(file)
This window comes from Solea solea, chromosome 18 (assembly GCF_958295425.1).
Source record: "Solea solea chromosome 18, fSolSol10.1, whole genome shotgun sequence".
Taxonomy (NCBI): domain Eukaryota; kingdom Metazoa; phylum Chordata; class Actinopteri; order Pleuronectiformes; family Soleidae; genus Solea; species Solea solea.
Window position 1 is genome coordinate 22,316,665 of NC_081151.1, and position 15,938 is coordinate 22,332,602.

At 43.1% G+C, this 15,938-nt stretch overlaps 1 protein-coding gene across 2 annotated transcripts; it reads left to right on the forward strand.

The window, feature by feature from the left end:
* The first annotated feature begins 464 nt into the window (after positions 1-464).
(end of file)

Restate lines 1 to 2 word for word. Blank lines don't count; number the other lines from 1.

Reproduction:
This window comes from Solea solea, chromosome 18 (assembly GCF_958295425.1).
Source record: "Solea solea chromosome 18, fSolSol10.1, whole genome shotgun sequence".